MONTGOMERY, Ala. (AP) -- The state Legislature passed a bill Thursday designed to make sure Alabama lands Airbus aircraft suppliers rather than its neighboring states.
The Senate gave final approval to the bill 27-0 Thursday and sent it to the governor, who endorsed it and promised to sign it into law. The bill limits lawsuits against a plane's manufacturer and suppliers to causes of action arising within 12 years after a plane is delivered. Proponents said the time had been unlimited.
The bill is tailored for the new Airbus plant in Mobile because it applies only to commercial planes with at least 100 seats. Gov. Robert Bentley recruited Airbus last year with $158 million in cash, tax breaks and other incentives. The groundbreaking is set for Monday. The $600 million plant is supposed to employ 1,000.
Bentley said 3,700 more jobs could be created by companies supplying products to the plant. The governor visited Europe four months ago to talk to potential suppliers about locating plants in Alabama. After that visit, he said Mississippi and Florida had stricter litigation laws than Alabama, and they were using that to recruit suppliers because both states are near Mobile.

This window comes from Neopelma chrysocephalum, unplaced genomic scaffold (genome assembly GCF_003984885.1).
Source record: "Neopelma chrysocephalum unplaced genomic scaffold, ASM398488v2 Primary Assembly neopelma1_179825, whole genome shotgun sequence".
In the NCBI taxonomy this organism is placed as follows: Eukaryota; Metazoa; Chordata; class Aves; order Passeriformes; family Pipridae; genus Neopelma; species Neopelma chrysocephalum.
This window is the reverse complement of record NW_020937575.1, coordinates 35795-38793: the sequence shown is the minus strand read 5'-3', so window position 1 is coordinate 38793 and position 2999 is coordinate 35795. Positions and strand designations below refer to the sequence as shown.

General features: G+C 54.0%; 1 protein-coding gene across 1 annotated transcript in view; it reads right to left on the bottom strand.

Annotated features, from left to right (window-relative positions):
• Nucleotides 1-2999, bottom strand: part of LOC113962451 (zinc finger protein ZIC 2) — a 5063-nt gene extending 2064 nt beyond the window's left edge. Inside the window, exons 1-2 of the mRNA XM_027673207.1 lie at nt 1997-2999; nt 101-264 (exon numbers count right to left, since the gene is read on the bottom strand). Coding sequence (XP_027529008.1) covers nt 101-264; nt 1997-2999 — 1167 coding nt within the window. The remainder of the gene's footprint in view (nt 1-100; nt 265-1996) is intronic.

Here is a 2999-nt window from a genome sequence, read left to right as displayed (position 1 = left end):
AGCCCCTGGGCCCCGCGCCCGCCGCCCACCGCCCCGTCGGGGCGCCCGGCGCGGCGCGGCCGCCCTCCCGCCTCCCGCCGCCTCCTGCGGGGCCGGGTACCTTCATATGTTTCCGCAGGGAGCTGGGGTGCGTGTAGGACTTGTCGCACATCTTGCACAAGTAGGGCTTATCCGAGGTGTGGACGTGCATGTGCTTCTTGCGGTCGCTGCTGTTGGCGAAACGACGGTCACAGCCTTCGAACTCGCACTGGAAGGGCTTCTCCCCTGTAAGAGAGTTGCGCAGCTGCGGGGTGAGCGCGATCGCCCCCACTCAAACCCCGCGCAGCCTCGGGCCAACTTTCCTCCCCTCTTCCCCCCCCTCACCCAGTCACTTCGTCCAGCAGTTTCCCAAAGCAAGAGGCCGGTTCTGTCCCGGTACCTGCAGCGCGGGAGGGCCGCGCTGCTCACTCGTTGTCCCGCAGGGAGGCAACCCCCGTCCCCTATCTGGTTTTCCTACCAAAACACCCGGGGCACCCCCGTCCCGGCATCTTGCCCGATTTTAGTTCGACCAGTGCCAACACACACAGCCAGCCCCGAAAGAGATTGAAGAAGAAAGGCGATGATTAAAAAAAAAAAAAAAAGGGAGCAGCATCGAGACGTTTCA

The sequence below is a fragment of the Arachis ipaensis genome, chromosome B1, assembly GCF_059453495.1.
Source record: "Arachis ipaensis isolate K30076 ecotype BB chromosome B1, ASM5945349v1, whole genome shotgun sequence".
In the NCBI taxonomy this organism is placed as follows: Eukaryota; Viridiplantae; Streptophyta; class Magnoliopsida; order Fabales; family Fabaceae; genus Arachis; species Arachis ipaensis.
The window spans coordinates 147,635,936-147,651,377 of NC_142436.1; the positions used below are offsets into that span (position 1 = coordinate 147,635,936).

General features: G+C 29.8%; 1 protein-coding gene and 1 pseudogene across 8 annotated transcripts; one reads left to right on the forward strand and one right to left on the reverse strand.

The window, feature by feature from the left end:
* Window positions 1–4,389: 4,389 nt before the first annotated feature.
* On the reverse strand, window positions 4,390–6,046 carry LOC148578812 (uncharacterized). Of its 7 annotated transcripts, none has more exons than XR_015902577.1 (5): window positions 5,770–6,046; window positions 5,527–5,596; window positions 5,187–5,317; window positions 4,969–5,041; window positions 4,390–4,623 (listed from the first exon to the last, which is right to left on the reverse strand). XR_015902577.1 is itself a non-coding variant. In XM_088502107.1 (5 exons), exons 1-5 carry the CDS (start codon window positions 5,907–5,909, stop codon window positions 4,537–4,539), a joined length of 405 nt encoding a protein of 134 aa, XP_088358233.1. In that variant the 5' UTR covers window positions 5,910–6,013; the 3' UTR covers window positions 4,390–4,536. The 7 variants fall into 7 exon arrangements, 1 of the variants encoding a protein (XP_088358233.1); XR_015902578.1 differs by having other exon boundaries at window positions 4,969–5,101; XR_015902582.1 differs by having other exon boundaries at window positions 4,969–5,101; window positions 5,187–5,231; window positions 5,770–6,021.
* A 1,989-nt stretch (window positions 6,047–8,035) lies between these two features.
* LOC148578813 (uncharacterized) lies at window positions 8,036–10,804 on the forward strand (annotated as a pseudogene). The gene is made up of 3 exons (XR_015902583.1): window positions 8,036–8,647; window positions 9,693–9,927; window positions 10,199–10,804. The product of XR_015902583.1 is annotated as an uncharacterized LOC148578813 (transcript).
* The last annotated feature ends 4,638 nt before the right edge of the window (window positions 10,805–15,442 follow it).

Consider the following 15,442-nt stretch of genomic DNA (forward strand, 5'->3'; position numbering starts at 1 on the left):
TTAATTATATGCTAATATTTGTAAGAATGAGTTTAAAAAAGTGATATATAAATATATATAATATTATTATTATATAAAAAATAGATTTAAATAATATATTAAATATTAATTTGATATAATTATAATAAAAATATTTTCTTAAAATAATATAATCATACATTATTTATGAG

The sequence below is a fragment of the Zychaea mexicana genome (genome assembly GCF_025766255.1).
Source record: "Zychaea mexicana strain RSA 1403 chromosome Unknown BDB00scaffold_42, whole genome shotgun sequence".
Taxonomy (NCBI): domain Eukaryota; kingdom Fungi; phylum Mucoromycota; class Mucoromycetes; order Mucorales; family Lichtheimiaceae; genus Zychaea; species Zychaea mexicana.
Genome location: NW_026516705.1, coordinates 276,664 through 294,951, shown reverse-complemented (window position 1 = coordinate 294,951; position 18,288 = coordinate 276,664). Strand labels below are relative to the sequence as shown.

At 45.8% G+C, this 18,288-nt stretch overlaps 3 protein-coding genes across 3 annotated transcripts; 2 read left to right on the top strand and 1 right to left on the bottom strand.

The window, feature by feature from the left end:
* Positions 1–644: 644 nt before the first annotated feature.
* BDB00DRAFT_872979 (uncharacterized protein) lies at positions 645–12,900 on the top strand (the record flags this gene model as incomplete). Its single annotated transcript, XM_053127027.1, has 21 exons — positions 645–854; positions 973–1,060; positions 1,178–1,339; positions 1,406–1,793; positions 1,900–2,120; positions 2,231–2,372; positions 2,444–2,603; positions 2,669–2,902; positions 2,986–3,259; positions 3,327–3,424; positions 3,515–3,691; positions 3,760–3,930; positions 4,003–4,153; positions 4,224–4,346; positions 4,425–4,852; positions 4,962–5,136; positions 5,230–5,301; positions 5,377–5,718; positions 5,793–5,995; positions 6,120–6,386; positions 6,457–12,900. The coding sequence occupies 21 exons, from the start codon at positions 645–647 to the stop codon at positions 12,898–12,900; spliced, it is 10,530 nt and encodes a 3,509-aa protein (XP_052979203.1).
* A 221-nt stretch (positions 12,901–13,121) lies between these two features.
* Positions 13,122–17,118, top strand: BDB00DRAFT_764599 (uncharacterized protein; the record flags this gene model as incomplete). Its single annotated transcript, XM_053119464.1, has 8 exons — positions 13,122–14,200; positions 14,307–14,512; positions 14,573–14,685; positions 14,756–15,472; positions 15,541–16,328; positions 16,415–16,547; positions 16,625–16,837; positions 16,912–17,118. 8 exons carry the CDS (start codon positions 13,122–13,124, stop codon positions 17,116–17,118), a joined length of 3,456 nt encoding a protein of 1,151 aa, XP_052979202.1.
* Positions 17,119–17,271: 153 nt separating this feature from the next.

In addition to limiting lawsuits to 12 years after a plane is delivered, the legislation requires a person to file a suit within two years after a cause of action arises. That two-year period extends from the last day of the 12-year limit. The bill also makes it harder for out-of-state residents to sue Airbus and the suppliers in Alabama if the issue that triggered the lawsuit occurred elsewhere.
Alabama's agreement with Airbus for the Mobile plant required state officials to do their best to pass the legislation. The bill was a compromise worked out with plaintiff lawyers, and it moved through the House and Senate without a negative vote. Bentley's press secretary, Jennifer Ardis, said it had broad support because "it's a job creation bill."
So far, Alabama has landed one Airbus supplier, Safran Engineering Services, which plans to employ 30 to 50 people in an engineering supporting facility in Mobile.
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- Robert Bentley